Globally, the average level of circularity is 9% - and this gap is not closing. Particularly in the food and beverage industry, we cannot continue consuming resources at this rate.
We need to do better than 9%. And as the current pandemic is very starkly illustrating, we don’t have 20 years to figure it out.
Last year, the World Business Council for Sustainable Development (WBCSD) worked with forty progressive companies to understand the state of circularity at an individual business level. This required the development of a completely new set of tools, metrics, indicators, KPIs and more, breaking new ground in how to measure and quantify circularity.
We are collaborating with WBCSD to adapt these new circularity indicators to the Canadian food and beverage industry. Food and beverage was not represented within the original forty companies, so the first Food & Beverage Circularity Assessments that we will be conducting here in Canada, will continue the line of global firsts.
The role for government, even at the municipal level, can be critical in creating local circular solutions. The City of Guelph, one of the most progressive cities in Canada and our home, in partnership with Wellington County, were awarded $10M by Infrastructure Canada to implement their Smart Cities vision: Our Food Future. Through this initiative, Guelph-Wellington will aim to become the first community in the country to develop a circular food system that creates more food security while at the same time creating more sustainable economic growth. We will be piloting the Food & Beverage Circularity Assessments in this project, which in turn will help fast-track these tools so firms across the country can accelerate their progress.
Circularity is still in its very early days, but it is inspiring to see how quickly new models are emerging. One of the potentially positive outcomes of the COVID-19 pandemic could be an acceleration of this trend, particularly when we consider the kind of innovation and science that the world is producing right now because of focused attention on the problem.
While firms like P&G and Danone are pioneering work at a global level, the power of the circular mindset offers new and exciting opportunities to all, regardless of size.
One of our purpose-focused clients, Wellington Brewery, is partnering with Oreka Solutions, an insect-farm, to transform spent grain and yeast into ingredients for animal feed, helping local farmers grow healthier livestock and get them to market faster. They have a clear understanding of how circular food system relates to their purpose and this is enabling the generation of new ideas and opportunities that benefit both the planet and the bottom line.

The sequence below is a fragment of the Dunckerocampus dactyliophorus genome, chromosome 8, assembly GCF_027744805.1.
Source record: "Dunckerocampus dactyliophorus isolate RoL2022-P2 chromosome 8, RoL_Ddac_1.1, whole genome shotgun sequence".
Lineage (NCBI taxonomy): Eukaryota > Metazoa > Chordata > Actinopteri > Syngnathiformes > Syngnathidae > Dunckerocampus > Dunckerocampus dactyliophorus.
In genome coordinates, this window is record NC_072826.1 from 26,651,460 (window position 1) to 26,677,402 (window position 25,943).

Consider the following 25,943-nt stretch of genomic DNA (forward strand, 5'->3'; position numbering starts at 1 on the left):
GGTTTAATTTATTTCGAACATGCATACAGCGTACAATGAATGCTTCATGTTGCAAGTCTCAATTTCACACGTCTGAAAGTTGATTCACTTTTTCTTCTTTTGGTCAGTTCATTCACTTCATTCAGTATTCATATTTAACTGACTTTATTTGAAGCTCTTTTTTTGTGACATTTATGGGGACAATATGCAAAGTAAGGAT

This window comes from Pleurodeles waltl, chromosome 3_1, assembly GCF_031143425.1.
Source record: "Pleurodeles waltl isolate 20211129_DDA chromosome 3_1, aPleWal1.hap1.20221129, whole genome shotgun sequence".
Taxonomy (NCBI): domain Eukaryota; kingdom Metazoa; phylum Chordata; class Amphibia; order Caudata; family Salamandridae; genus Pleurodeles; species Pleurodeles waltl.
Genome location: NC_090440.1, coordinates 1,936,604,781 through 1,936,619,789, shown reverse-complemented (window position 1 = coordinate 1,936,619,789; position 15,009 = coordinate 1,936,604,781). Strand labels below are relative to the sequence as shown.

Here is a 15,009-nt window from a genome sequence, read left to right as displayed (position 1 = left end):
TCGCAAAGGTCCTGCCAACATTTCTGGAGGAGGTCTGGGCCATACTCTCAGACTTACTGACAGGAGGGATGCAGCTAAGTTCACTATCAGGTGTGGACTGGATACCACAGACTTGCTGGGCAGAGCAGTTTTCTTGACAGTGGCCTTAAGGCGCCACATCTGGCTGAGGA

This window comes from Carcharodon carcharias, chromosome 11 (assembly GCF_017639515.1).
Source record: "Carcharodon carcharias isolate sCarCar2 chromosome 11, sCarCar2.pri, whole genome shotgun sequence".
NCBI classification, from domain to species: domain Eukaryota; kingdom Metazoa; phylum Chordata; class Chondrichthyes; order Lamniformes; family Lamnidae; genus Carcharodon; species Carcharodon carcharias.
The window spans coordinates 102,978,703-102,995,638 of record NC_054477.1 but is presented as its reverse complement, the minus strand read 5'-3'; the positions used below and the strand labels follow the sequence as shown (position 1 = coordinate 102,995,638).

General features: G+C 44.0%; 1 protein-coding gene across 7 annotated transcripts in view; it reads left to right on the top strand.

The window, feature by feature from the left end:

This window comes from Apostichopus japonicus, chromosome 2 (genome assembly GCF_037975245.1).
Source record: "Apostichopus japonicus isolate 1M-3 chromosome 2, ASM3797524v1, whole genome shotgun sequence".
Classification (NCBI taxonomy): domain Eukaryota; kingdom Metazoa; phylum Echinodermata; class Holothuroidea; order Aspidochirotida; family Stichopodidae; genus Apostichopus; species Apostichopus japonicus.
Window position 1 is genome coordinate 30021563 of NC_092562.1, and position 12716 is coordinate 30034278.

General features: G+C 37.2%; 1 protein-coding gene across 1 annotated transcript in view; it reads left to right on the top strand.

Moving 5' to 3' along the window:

Also in the beverage industry, Ice River Springs (whose purpose is to “redefine bottled water”) achieved what some said was impossible by moving their plastic bottled water business to a closed loop circular model by developing a new green bottle made of 100% recycled plastic. This same firm, again driven by their purpose, has recently joined forces with Canadian Mist and Conex Freight to help fight COVID-19 by producing and donating hand sanitizer in their recycled plastics bottles to those who need it most.
Twenty years ago, I was first compelled to write about sustainability, in order to enroll more leaders and companies into embracing it.
Today, as the world negotiates the most challenging and unprecedented period in a century, I am called to write about circularity for the same fundamental reasons, but with significantly more urgency.
COVID-19 is a wake-up call that we need to change our food system, one company at a time.
We need to start growing and producing food and beverages that support people and planet, and we need to increase our level of circularity well beyond 9%.
That is my purpose.
By Cher Mereweather, CEO and President, Provision Coalition Inc.